Microsoft’s Open Source Business Conference

Microsoft is no stranger to open source and Linux conferences. In the dark ages, Microsoft was simply the target for venom, but in recent years Microsoft has stood up to be counted (and accounted) for its open source actions.
Is this a good thing for Open Source?

This week’s Open Source Business Conference (OSBC) is a great case in point. In fact Microsoft had an entire day (ahead of the official conference) for its second annual Open Source ISV forum. At the core conference itself, Sam Ramji (whom I’ve spoken with before) sat on panels (including: What
Open Source Can Learn From Microsoft and the Proprietary
and Microsoft’s General Counsel Brad Smith delivered a keynote.

Wait a sec..what’s wrong with this picture?

Isn’t Microsoft’s legal team (headed up by Smith) the same group that has alleged (without providing any evidence) that Linux and Open Source technologies infringe on over 200 Microsoft patents?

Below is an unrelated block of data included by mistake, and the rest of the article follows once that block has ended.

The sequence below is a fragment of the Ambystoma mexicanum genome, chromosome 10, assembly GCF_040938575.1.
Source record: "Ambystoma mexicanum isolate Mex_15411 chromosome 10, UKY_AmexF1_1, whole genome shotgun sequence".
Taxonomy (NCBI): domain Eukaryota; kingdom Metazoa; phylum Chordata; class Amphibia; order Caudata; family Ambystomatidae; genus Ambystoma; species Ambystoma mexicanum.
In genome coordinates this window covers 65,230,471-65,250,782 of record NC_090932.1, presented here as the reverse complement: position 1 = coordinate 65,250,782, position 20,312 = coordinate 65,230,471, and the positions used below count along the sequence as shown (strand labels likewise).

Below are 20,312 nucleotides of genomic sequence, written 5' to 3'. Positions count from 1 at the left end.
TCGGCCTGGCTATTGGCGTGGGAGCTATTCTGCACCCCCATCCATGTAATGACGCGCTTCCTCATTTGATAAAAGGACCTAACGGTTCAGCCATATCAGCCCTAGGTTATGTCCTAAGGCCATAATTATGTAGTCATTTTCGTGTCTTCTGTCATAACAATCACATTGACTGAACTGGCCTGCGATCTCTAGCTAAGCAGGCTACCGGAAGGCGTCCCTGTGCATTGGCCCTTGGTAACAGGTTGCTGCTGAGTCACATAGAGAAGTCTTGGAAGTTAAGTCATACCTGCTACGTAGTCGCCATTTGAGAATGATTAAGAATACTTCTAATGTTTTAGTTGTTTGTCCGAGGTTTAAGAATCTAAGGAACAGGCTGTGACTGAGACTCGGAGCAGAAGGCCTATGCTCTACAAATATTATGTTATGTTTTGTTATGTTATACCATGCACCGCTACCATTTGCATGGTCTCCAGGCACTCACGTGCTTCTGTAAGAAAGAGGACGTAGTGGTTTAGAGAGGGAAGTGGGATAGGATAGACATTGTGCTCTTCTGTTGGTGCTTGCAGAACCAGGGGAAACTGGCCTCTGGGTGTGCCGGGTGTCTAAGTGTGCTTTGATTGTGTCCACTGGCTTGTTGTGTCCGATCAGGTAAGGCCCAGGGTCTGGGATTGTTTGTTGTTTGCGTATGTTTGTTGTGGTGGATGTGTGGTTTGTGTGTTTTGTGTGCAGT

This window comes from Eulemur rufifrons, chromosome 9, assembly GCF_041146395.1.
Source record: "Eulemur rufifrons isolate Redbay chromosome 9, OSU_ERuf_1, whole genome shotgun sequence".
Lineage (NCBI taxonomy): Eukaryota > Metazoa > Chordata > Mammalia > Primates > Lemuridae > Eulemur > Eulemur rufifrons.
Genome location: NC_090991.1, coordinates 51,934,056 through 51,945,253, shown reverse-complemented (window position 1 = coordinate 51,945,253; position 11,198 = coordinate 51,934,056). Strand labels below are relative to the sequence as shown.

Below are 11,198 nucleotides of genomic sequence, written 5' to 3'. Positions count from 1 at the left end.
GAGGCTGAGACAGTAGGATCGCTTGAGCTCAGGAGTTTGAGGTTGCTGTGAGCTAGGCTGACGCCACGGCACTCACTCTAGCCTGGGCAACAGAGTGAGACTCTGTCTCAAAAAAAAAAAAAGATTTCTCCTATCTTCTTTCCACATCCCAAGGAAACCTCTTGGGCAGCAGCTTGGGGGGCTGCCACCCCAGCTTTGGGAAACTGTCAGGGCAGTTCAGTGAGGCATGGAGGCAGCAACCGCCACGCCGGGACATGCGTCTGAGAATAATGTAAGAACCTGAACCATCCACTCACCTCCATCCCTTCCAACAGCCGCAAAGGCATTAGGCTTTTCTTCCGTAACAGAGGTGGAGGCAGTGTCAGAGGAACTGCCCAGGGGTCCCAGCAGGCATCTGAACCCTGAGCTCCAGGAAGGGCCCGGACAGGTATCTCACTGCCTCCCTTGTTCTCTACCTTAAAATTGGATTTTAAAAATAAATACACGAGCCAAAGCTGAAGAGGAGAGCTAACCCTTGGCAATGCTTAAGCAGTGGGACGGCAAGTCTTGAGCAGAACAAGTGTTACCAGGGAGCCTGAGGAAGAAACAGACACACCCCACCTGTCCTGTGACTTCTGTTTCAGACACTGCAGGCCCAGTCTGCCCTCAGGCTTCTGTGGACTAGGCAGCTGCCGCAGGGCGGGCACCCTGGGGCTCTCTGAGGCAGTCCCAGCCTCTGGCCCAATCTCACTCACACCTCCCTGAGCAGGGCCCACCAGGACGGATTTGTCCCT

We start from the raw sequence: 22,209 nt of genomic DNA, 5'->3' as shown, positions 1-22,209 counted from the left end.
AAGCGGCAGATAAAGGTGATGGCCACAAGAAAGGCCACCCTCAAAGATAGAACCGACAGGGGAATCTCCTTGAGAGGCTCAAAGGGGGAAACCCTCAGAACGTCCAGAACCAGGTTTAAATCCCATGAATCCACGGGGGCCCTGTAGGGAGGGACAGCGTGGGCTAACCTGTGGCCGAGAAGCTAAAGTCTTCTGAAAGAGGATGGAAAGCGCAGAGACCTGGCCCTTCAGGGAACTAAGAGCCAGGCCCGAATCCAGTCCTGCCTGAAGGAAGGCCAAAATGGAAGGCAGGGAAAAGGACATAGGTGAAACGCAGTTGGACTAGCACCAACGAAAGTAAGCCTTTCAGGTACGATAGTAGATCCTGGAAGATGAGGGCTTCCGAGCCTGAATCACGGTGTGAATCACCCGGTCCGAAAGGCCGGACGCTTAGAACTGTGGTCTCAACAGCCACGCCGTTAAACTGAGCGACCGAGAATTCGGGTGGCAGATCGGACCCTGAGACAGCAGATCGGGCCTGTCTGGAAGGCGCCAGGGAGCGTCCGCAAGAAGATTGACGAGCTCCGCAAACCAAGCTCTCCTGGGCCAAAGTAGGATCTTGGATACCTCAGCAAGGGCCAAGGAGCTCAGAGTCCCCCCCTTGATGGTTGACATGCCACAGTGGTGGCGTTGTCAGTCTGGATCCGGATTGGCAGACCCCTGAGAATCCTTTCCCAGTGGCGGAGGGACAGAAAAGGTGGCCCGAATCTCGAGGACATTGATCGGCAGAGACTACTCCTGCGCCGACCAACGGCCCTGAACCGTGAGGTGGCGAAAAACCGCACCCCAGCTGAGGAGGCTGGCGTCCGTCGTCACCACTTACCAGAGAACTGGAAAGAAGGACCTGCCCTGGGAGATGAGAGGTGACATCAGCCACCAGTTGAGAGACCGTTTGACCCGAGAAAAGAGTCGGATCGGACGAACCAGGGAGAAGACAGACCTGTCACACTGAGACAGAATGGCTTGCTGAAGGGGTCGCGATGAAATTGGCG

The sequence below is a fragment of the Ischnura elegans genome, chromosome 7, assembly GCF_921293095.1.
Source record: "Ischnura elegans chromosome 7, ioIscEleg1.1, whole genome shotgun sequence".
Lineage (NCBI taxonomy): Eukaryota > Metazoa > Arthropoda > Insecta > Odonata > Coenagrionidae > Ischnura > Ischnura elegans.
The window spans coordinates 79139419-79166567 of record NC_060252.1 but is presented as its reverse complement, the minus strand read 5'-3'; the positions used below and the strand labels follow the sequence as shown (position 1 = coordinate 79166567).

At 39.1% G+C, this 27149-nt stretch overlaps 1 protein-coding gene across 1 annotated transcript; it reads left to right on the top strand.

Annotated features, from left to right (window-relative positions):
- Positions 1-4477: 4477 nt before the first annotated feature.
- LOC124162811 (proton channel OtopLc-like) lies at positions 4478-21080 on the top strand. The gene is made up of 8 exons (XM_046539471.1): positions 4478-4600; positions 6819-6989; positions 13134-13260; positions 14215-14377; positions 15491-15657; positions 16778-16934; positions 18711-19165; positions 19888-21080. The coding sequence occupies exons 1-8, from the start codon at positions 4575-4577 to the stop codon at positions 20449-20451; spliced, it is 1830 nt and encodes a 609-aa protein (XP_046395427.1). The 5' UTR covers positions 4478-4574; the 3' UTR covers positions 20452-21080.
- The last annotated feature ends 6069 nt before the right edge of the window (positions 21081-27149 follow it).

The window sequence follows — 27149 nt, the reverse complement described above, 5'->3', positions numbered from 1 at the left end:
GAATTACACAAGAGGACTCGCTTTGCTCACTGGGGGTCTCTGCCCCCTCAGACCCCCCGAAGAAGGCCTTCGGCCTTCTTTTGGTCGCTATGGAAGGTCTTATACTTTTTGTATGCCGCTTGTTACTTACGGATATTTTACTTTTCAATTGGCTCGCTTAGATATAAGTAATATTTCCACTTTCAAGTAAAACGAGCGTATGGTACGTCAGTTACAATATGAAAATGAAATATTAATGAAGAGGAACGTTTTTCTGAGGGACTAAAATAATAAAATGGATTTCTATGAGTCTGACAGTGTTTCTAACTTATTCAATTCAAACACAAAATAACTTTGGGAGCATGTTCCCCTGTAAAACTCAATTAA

OSBC conference chair Matt Asay blogged that:

I asked Brad to speak because I figured it was the shortest path to
getting clarity from Microsoft vis-a-vis open source and the nettlesome
legal issues that have plagued Microsoft’s relationship with open

From my take on Asay’s report on the actual keynote which was followed by a panel discussion – there were no real answers forthcoming from Microsoft on the patent issue. Certainly Microsoft has stated before that they can create a bridge with the open source community on intellectual property issues.

I respect what Microsoft is trying to do with its outreach to the Open Source community and I respect the fact that Smith took the stage in front of what wasn’t likely to be the most friendly audience he is likely to face.  Certainly open discussion on issues is the right way to go. It’s much more productive for everyone involved to be open as opposed to just trading barbs and rumors.

Will it actually make a difference?

Well that remains to be seen, but I wouldn’t be too surprised to find out that Smith’s appearance at OSBC might result in further interoperability – or maybe just further patent deals – with Open Source vendors.

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